Last night was forecast to be another doozy of a cold night, 9 degrees and colder with the wind. So I cleaned out the main area and put some more dry bedding down. All the goat kids had their coats on and I piled them all up in the small pen with the heat lamp for the night.
I also drug Penny out of her pen (I had separated her from the rest of the herd after she gored Nettie) and brought her inside the barn because she was looking like she may be kidding soon; I didn't want her having the kids out in the open and succumb to hypothermia. The lady I got her from said she was in with the buck from July to the middle of October so we're getting down to the last week before her last due date. And I know she's pregnant as not only has her udder been filling up but I massaged her right side and felt a kid in there. I turned the baby monitor on and went back inside.
About 2 am I went out to check on everyone, mostly because I didn't hear a peep from any of the goats (which kind'a worried me....quite goats usually equal mischievous goats). Four of the goat kids has moved to the other corner and gimpy and Lily's buckling were in the other corner, Pickles gimpy kid was yelling (imagine that) so I brought Pickles in to give him a late night snack. Lily's buckling was still curled up and snoozing so I didn't want to wake him.
In hindsight, I should have.
I got up around 6 to check on everyone again. Dawn was breaking and the snow cover on everything made it look much lighter than usual so everyone wanted to get up and nurse and out of the barn and jump around. All except Lily's little buckling. I picked him up and he seemed sleepy still. I stood him up and nudged him towards Lily to nurse, but he didn't seem interested at all. He hadn't nursed since the evening before so I was worried. After more prodding and rubbing, he still didn't want to do anything but stand there so I brought him inside figuring he was cold and I'd just warm him up by the fire for a little bit to get him going again. After about fifteen minutes by the fire, I stood him up and he kind'a hunched up and just stood there.
Not wanting to move, not wanting to do anything at all. Then I remembered just recently reading a blog about hypothermia in goats & lambs and that the hunched up stance was a sign of hypothermia. I got out the animal thermometer and it read 97.8. NOT good! I took off his sweater and put him in a plastic tub lined with towels and put it closer to the fire (made to sure to turn him around so he didn't cook).
While he was warming up, I got the stomach tube and syringe out, made a concoction of goat milk replacer, Nutridrench and some Dextrose, warmed it up to 100 degrees and got ready to do my first emergency tube feeding. Took his temperature right before tubing him and it was up to 99. Paul had just got home so he held the little guy in his lap while I slowly pushed the tube in the side of his mouth and then down into his stomach. The kid was pretty weak so there wasn't much of a struggle at all. He did some swallowing reflexes and when I was pretty sure I had the tube down into his stomach, slowly pushed the plunger on the syringe and gave him the hopefully life-giving concoction.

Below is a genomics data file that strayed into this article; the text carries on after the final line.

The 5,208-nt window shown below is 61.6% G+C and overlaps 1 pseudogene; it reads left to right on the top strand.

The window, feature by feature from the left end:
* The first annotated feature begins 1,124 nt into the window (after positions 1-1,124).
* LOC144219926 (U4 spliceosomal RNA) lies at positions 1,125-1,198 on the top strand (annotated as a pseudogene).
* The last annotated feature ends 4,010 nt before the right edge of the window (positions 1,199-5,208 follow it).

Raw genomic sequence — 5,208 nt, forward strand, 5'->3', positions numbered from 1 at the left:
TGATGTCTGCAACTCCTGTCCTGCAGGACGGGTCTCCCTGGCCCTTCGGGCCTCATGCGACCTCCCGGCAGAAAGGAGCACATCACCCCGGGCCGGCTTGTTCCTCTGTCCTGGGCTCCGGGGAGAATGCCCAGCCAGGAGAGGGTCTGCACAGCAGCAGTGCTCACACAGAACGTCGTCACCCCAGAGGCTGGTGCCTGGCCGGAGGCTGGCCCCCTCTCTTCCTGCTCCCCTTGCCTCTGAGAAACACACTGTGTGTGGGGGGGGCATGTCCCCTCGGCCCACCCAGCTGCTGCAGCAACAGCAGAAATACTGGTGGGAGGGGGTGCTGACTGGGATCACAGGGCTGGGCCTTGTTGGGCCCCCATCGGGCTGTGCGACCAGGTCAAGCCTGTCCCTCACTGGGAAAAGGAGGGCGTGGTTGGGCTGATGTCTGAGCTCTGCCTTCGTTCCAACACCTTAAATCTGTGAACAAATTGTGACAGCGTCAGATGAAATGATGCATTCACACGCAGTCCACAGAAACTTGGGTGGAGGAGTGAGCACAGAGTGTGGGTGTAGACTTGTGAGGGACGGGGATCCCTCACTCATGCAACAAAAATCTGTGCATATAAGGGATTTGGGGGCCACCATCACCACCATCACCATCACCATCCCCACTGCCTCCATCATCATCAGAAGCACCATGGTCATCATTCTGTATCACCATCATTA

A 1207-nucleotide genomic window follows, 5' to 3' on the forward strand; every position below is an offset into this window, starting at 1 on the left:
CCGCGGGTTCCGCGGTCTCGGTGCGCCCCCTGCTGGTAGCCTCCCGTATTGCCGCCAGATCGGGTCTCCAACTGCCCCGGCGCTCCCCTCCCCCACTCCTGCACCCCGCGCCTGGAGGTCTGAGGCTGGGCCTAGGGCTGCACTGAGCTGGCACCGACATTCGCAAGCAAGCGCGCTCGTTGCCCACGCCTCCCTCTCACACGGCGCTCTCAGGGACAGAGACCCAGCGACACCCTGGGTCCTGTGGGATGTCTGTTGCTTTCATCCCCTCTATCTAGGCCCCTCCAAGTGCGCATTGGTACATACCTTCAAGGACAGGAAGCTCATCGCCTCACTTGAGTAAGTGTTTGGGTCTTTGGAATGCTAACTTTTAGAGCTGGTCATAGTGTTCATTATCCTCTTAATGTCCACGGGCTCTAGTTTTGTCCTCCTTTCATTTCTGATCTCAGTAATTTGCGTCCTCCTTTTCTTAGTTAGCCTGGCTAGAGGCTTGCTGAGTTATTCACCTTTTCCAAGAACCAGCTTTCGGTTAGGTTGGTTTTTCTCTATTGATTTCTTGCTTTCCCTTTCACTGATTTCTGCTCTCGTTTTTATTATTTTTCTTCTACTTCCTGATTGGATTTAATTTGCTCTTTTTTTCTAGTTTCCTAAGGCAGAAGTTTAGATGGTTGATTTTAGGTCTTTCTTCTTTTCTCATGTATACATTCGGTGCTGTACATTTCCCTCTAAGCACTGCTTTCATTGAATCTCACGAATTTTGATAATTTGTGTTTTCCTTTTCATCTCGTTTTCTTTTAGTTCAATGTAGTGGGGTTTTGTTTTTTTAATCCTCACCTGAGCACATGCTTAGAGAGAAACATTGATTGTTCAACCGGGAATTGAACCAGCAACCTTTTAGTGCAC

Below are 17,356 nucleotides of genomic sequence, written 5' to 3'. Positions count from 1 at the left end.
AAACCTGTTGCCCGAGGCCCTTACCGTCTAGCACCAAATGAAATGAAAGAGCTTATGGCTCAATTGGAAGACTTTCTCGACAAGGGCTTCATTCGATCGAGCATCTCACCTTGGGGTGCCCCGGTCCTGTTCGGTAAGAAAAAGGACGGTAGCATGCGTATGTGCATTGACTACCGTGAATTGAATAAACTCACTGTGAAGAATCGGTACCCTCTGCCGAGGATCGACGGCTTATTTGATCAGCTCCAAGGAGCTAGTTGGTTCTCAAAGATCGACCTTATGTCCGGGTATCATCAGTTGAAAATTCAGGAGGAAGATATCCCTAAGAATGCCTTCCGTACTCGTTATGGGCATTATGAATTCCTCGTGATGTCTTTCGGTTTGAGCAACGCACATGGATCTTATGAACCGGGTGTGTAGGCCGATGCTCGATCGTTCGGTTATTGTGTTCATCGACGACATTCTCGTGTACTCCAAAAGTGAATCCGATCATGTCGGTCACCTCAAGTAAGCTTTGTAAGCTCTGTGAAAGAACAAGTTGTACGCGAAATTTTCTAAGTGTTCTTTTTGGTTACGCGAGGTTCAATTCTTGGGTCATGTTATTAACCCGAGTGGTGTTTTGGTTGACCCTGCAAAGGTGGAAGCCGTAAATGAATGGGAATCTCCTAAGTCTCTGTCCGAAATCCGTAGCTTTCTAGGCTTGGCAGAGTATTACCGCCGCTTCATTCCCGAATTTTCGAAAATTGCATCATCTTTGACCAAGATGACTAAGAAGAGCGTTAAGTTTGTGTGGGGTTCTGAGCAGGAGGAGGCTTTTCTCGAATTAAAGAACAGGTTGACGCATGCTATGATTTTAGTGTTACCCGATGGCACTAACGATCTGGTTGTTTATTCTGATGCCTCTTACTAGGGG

I only gave him an ounce in fear of pumping him too full too soon. About a half hour or so later his temperature was up to 100.1 so I tube fed him another ounce of the milk mixture. This time he wasn't as subdued and didn't want the tube in his mouth but I got it down without too much trouble. I stood him up and he stayed up for about five minutes, then slowly laid back down. He's now sleeping on a pile of towels in front of the fire. His temp is up to 101.7 but I'll keep him inside until he starts walking around and looking more alert. That is, if I wasn't too late to help him.
Right now I'm going back outside to see what other goat emergencies await me.
Your unseasonably cold weather is sure complicating things for you. If and when we get back into goats (will have to think seriously about it if our raw cow's milk supply goes under), I'm moving next door to you. You know. Just in case any wild and weird goat emergencies come up.ReplyDelete
He's so adorable, I hope he pulls through for you. The cold may have just be a shock to him. Being in front of a warm fire may help him back to his feet.
I hope all the other goats are doing okay with the cold?
Hang in there!!!
I think Mama Pea hit the proverbial nail on the head. I am seriously thinking of packing up the menagerie and heading down. Pickles and Sage can entertain us with their constant and amazingly annoying screaming. Haha.ReplyDelete
My goodness!!! Your winter sounds like my Summer this year. A ruff one on the goats.ReplyDelete